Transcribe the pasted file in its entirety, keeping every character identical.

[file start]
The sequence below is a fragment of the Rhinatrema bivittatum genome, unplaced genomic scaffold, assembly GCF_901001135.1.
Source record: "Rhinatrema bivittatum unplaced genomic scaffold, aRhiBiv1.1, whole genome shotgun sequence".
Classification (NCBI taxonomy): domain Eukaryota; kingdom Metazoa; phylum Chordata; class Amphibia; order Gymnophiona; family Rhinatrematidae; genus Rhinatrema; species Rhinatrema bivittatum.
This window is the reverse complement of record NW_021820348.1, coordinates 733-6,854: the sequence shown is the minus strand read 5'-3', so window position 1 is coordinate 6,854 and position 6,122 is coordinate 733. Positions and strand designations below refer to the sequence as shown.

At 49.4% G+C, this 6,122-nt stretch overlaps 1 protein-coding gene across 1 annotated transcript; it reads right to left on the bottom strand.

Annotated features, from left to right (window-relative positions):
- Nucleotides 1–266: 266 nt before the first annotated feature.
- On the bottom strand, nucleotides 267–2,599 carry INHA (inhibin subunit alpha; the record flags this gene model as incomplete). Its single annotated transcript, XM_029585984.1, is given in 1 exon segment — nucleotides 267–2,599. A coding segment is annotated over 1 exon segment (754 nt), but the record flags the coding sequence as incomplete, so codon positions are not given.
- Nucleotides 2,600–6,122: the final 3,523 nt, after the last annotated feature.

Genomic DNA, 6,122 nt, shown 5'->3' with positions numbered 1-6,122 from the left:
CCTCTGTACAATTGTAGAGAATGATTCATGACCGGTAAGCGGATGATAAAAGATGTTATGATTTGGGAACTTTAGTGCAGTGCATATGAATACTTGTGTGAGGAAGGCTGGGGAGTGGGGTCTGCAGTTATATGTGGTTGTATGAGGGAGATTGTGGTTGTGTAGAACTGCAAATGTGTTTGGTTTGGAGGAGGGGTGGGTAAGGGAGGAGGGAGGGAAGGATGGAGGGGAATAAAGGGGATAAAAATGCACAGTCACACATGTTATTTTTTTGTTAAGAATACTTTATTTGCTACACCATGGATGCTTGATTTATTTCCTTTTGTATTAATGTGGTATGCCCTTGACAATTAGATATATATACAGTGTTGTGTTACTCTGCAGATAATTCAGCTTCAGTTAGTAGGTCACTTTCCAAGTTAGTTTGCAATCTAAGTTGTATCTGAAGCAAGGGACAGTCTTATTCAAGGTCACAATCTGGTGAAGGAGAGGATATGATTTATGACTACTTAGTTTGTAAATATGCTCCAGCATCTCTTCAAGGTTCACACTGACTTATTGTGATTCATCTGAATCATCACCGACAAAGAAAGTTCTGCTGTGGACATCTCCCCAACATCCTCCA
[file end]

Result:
The sequence below is a fragment of the Rhinatrema bivittatum genome, unplaced genomic scaffold, assembly GCF_901001135.1.
Source record: "Rhinatrema bivittatum unplaced genomic scaffold, aRhiBiv1.1, whole genome shotgun sequence".
Classification (NCBI taxonomy): domain Eukaryota; kingdom Metazoa; phylum Chordata; class Amphibia; order Gymnophiona; family Rhinatrematidae; genus Rhinatrema; species Rhinatrema bivittatum.
This window is the reverse complement of record NW_021820348.1, coordinates 733-6,854: the sequence shown is the minus strand read 5'-3', so window position 1 is coordinate 6,854 and position 6,122 is coordinate 733. Positions and strand designations below refer to the sequence as shown.

At 49.4% G+C, this 6,122-nt stretch overlaps 1 protein-coding gene across 1 annotated transcript; it reads right to left on the bottom strand.

Annotated features, from left to right (window-relative positions):
- Nucleotides 1–266: 266 nt before the first annotated feature.
- On the bottom strand, nucleotides 267–2,599 carry INHA (inhibin subunit alpha; the record flags this gene model as incomplete). Its single annotated transcript, XM_029585984.1, is given in 1 exon segment — nucleotides 267–2,599. A coding segment is annotated over 1 exon segment (754 nt), but the record flags the coding sequence as incomplete, so codon positions are not given.
- Nucleotides 2,600–6,122: the final 3,523 nt, after the last annotated feature.

Genomic DNA, 6,122 nt, shown 5'->3' with positions numbered 1-6,122 from the left:
CCTCTGTACAATTGTAGAGAATGATTCATGACCGGTAAGCGGATGATAAAAGATGTTATGATTTGGGAACTTTAGTGCAGTGCATATGAATACTTGTGTGAGGAAGGCTGGGGAGTGGGGTCTGCAGTTATATGTGGTTGTATGAGGGAGATTGTGGTTGTGTAGAACTGCAAATGTGTTTGGTTTGGAGGAGGGGTGGGTAAGGGAGGAGGGAGGGAAGGATGGAGGGGAATAAAGGGGATAAAAATGCACAGTCACACATGTTATTTTTTTGTTAAGAATACTTTATTTGCTACACCATGGATGCTTGATTTATTTCCTTTTGTATTAATGTGGTATGCCCTTGACAATTAGATATATATACAGTGTTGTGTTACTCTGCAGATAATTCAGCTTCAGTTAGTAGGTCACTTTCCAAGTTAGTTTGCAATCTAAGTTGTATCTGAAGCAAGGGACAGTCTTATTCAAGGTCACAATCTGGTGAAGGAGAGGATATGATTTATGACTACTTAGTTTGTAAATATGCTCCAGCATCTCTTCAAGGTTCACACTGACTTATTGTGATTCATCTGAATCATCACCGACAAAGAAAGTTCTGCTGTGGACATCTCCCCAACATCCTCCA